An inside look: The life of a teacher

English is a subject who to many may seem uninteresting at a simple glance but, upon closer inspection, it houses a diversity of topics. Many people consider it their favourite language or subject, even wanting to pursue it in the future.

We had the pleasure of talking to one of the newer teachers of this prestigious institution: Mr. Enache Valeriu. In this article, you will discover what being a teacher really is about and why he chose this path.

A little birdy told us that you’ve been a student here ever since 1st grade up to 12th grade. Is this true?

It’s very true.

You’ve seen this school go through many changes along the years. What do you think were the most significant changes from when you were a student vs now that you’re a teacher here?

I think the most evident change: the structural change. The school used to be a lot smaller back then. The whole area adjacent to the sports hall, that was nonexistent. The whole courtyard was just one courtyard, not two as it is now, back then it was just one continuous area. The teachers are mostly the same as they were back then. Very small changes. Romanian teachers, English teachers, German teachers are the same. Another change is that there are less rules, I think, like the uniforms for example. We had to wear uniforms, which was a yellow T-shirt with a colored dot. High schoolers had a dark blob, symbol for the school, the primary graders they had a red one and the middle schoolers a green one. We had to wear those, otherwise we would be marked absent.

What made you choose this profession?

I had no other alternative left. I tried to force myself that I didn’t want to become a teacher. When I was your age I would say the same thing “That’s such a horrible profession. I don’t want to do that, that’s disgusting. I want to leave this place, this school”. I didn’t want to come here again. It’s such an irony now that I’m here 10 years after I finished. So I studied Foreign Languages and the obvious thing for me to do was translating and I did that, but that’s just not something that you can live off. You cannot earn a living with translation alone. So I had to do some other things. I also had a hatred towards Multinational Companies and I despised desk work. So I did my best not to end up in one, especially because for a Foreign Languages student it was the obvious thing to do, the easiest thing that you can do. I didn’t want to do that so I had to find alternatives, I was set in my ways that teacher’s not an option. I started working as a bartender and as a hotel receptionist, at a  5 to go place. But I never managed to find satisfaction in any of these jobs. I enjoyed them, there were perks, but I was feeling like I was wasting all those years in college. I studied so much, I translated so many things and I’m working at a bar. Something was missing. Someone approached me on Facebook and asked me if I wanted to teach German at a private school. I was like “I have nothing better to do. Why not give it a go, see what happens.” I went there and took the interview, I was invited to teach a couple of lessons and at the end they told me that they can hire me if I wanted. That’s how it started. During my trial I realized that it’s not that bad, actually. I think I had luck with that particular class, they were very nice, friendly and very interested in me. It was just like a tiny little seed being planted in there. Afterwards, I think I worked there for a couple of months, I was still going to college so my schedule was a bit at odds with the school so I had to quit eventually. That was when I decided that maybe I should continue doing this. I finished my studies and then I had to take a lot of exams and study a lot and I’m still doing it. This summer fortunately I won’t have to take any exams so I’m happy about that, but in 2024 I’ll have to take another exam.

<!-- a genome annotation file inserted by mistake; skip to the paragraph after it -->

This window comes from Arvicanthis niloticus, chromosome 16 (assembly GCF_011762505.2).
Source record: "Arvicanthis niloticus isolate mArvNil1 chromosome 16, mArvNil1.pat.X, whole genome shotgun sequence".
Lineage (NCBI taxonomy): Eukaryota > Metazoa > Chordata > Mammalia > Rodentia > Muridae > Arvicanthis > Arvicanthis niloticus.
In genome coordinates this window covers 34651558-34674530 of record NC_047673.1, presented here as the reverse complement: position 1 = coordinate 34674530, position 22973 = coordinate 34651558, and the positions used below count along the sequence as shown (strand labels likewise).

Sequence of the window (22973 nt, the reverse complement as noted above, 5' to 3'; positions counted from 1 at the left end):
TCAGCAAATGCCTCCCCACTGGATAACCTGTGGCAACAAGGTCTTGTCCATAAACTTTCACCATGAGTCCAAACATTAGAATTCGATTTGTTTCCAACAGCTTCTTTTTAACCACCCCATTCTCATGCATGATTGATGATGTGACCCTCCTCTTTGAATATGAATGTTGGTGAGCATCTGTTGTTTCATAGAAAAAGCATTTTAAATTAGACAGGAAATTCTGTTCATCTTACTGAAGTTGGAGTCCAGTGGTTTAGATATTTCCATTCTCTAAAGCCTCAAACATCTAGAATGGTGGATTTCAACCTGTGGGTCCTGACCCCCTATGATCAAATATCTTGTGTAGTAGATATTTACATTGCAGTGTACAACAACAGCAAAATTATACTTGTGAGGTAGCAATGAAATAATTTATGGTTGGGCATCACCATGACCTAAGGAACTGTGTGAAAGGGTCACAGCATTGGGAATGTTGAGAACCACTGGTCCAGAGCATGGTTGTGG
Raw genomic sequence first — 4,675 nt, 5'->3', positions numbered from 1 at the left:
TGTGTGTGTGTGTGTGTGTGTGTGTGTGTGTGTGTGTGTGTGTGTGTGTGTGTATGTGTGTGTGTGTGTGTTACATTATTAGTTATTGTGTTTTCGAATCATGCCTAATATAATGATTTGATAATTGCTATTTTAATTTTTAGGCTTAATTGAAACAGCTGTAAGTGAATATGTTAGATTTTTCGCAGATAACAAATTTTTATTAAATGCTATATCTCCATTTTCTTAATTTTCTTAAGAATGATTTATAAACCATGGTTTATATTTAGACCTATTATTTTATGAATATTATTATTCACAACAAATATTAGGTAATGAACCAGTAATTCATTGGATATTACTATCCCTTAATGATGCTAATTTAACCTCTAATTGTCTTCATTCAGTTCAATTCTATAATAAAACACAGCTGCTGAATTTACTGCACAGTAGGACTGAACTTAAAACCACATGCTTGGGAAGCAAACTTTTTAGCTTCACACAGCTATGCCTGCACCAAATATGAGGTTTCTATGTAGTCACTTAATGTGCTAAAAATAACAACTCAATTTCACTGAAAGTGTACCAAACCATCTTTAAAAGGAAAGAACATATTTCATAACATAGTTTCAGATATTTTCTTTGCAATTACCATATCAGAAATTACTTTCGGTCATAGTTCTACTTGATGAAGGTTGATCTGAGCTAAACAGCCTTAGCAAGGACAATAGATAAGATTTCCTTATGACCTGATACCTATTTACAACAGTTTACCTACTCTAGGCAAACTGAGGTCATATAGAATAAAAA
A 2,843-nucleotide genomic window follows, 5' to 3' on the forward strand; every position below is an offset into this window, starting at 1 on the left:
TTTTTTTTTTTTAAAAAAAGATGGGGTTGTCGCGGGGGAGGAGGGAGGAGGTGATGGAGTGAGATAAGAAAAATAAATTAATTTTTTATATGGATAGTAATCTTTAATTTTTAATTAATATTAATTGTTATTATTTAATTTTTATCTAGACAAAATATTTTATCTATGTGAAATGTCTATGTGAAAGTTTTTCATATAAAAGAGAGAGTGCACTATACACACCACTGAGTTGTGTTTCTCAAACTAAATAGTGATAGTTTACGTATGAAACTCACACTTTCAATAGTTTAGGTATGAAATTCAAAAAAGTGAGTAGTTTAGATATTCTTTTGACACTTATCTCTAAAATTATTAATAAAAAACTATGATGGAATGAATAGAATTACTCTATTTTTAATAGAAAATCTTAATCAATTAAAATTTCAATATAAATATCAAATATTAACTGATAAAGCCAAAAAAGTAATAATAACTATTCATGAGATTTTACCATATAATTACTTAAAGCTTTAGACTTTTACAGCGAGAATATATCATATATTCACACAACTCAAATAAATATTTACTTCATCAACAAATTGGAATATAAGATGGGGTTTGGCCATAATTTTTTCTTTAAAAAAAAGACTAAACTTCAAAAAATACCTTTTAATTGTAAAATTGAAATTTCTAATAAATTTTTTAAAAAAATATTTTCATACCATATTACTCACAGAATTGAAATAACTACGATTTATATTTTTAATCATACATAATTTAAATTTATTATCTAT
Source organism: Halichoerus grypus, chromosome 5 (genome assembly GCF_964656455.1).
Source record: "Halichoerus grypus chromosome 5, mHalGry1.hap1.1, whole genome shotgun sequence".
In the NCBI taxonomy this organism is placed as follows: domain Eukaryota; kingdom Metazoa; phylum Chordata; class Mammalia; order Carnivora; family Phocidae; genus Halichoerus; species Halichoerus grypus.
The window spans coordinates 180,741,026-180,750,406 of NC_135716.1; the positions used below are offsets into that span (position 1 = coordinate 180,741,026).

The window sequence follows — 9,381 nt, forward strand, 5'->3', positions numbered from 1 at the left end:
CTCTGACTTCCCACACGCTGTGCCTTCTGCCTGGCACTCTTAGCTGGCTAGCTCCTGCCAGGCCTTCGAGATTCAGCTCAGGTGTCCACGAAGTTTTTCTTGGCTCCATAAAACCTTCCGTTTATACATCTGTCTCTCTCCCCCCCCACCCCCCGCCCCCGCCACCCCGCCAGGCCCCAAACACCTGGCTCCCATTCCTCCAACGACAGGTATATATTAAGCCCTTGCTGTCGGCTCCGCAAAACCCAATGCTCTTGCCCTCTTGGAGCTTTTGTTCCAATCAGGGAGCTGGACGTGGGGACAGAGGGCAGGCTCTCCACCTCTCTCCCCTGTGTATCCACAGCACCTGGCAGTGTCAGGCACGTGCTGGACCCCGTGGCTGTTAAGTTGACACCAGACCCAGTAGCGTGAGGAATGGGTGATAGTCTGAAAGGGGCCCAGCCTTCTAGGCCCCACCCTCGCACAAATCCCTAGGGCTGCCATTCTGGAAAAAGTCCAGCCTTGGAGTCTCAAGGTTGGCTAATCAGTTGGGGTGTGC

What would you say to students that are struggling with school or work-life balance? Especially the ones that are heading off to college soon.

I’m not a very optimistic person. Things will get harder. If you think things are hard now, wait until you get older. I was never aiming for 10s and I think that really helped me when I was in school. I think it’s very difficult to aim for straight 10s for every subject. For me, that would be impossible. I always concentrated on those subjects that I considered important, that I enjoyed studying for such as English, Romanian, Music. I was satisfied with taking an 8 at Geography or a 4 at Maths. I was fine with that. This is another difference between how things worked back then when I was a student and how things are now: appreciation for grades. You didn’t throw tantrums when you took a 9, that was a good thing. Every grade had its own value depending on the subject that we are talking about. A 4 at English was more devastating than a 4 at Maths. If I were to take a 4 I was satisfied, that’s fine. So I think what’s important is to stay true to yourself and just accept the fact that you cannot take straight 10s. You need to be able to take a 4 or a 3 and that’s fine, that’s not a disaster.

What tips do you have for this generation’s future teachers?

I think I am too young for that, I don’t think Iโ€™m able to give tips and be an example for another because these are still my first years in this world. It’s not the first time I’ve taught but it’s still pretty new, a new chapter in my life so I don’t think I’m in the position giving advice. The pay is not good, that I can tell you. Then again I’am also a person that appreciates having more free time and less money, so I am good with that. I don’t have to pay any rent and also for the bank.

 Do you have any projects in mind?

Next year I was planning to start a book club, I want to have guests like translates, writers or anyone in this area. Others than that I don’t have any projects. This book club is my priority.

Daria Coman Clara Ghebrea